John V. Cox, DO, MBA, on Reshaping Practice Models to Better Care for Patients With Cancer
2021 ASCO Quality Care Symposium
John V. Cox, DO, MBA, of The University of Texas Southwestern Medical Center, summarizes his Joseph V. Simone Lecture, in which he stressed the need for coordinated care among practices. The concept of oncology medical homes, he says, has evolved to a broader-based model in which oncologists cooperate with other practices to manage patients and their comorbidities with optimal outcomes. Professional organizations such as the American College of Physicians and ASCO can provide clinicians with the tools they need to engage in this future of health care.
Divya Gupta, MD, of the Stanford Cancer Center, discusses an intervention utilizing a computer model and lay care coaches to improve advance care planning conversations with patients who have metastatic cancer. The study, Dr. Gupta reports, showed a trend toward less intensive care for patients at the end of life.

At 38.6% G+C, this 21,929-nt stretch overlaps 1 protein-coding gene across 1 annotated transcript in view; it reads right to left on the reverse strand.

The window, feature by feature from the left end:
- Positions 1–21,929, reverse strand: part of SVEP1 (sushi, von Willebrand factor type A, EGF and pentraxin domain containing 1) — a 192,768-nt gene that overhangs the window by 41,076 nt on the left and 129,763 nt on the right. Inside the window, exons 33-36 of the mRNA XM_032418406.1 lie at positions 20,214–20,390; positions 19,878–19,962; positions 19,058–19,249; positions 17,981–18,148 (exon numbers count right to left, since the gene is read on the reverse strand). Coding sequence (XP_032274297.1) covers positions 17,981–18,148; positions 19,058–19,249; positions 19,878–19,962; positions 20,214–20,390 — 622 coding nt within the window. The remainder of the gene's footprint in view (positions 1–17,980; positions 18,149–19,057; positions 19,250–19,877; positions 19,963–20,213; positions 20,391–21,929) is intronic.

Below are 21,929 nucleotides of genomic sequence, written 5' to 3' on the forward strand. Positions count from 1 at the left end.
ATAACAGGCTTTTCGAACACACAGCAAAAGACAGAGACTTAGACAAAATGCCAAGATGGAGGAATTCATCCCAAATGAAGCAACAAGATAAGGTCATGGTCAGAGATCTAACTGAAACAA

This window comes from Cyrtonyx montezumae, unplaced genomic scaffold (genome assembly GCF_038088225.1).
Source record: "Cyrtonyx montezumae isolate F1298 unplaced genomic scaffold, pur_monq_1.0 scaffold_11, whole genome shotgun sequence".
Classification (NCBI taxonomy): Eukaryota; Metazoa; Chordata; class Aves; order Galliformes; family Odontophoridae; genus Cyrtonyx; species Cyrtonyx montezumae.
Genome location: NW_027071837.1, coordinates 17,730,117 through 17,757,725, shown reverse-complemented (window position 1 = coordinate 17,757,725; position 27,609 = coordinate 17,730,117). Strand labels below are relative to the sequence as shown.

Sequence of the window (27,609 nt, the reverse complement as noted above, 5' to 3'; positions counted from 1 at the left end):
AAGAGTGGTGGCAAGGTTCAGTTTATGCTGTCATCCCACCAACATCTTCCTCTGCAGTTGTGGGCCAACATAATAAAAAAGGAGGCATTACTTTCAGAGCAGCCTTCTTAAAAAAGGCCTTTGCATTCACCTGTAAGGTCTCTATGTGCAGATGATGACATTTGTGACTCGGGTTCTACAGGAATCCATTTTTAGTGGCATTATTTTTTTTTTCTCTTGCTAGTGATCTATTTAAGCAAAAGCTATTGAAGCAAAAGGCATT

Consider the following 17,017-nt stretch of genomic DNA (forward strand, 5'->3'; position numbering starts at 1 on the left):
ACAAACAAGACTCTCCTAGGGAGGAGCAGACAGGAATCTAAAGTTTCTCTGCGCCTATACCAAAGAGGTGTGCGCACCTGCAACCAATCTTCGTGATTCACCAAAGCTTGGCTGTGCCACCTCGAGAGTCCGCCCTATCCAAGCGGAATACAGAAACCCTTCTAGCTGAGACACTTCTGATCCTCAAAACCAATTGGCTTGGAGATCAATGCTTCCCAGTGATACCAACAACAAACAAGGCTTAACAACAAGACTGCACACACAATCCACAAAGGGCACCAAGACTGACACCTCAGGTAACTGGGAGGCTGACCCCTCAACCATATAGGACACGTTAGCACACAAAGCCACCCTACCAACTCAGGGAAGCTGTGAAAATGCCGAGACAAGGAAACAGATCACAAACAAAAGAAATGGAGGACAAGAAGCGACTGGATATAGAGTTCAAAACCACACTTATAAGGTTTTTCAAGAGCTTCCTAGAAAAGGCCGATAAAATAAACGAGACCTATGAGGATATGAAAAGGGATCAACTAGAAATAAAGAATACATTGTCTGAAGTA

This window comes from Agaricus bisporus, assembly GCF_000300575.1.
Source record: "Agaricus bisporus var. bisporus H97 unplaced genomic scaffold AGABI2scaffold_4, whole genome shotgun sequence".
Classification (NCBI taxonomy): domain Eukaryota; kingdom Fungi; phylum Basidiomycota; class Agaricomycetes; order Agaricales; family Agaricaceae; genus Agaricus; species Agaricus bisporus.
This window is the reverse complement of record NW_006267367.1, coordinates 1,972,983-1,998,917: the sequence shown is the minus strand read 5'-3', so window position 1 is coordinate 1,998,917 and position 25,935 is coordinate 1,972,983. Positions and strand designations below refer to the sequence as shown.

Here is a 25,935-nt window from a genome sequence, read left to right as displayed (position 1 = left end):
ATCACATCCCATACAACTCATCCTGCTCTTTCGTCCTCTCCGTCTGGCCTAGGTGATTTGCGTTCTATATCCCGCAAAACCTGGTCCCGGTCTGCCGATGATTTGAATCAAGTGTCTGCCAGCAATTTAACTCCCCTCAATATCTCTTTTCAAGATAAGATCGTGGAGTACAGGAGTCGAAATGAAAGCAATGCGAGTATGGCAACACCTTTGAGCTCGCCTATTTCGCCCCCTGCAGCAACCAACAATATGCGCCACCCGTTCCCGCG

Katherine E. Reeder-Hayes, MD, MBA, of the University of North Carolina at Chapel Hill, discusses the timeliness of breast cancer care for Black women compared with non-Black women in North Carolina. Her data showed that greater geographic variation exists in the timeliness of breast cancer care for Black women, with regions surrounding larger urban centers having the largest disparities.
Sarah S. Mougalian, MD, of Yale Cancer Center, discusses the increasingly common problem of long wait times for access to oncology care. Her team developed a next-day access program in several of Yale’s oncology services, which was well received by patients and decreased the time to first visit.
Courtney Williams, DrPH, of the National Cancer Institute, discusses the costs associated with cancer survivors who don’t take their medications and cites the need for research to better understand whether residing in an urban or rural area may affect prescription adherence, and what interventions might help increase drug adherence and improve health outcomes.
Leticia Nogueira, PhD, MPH, of the American Cancer Society, discusses results from a study designed to evaluate the impact of Medicaid expansion under the Affordable Care Act (ACA). In Medicaid-expansion states, mortality among patients after lung cancer surgery decreased from 2.4% before the ACA to 0.8% after the ACA, with no significant change in non–Medicaid-expansion states.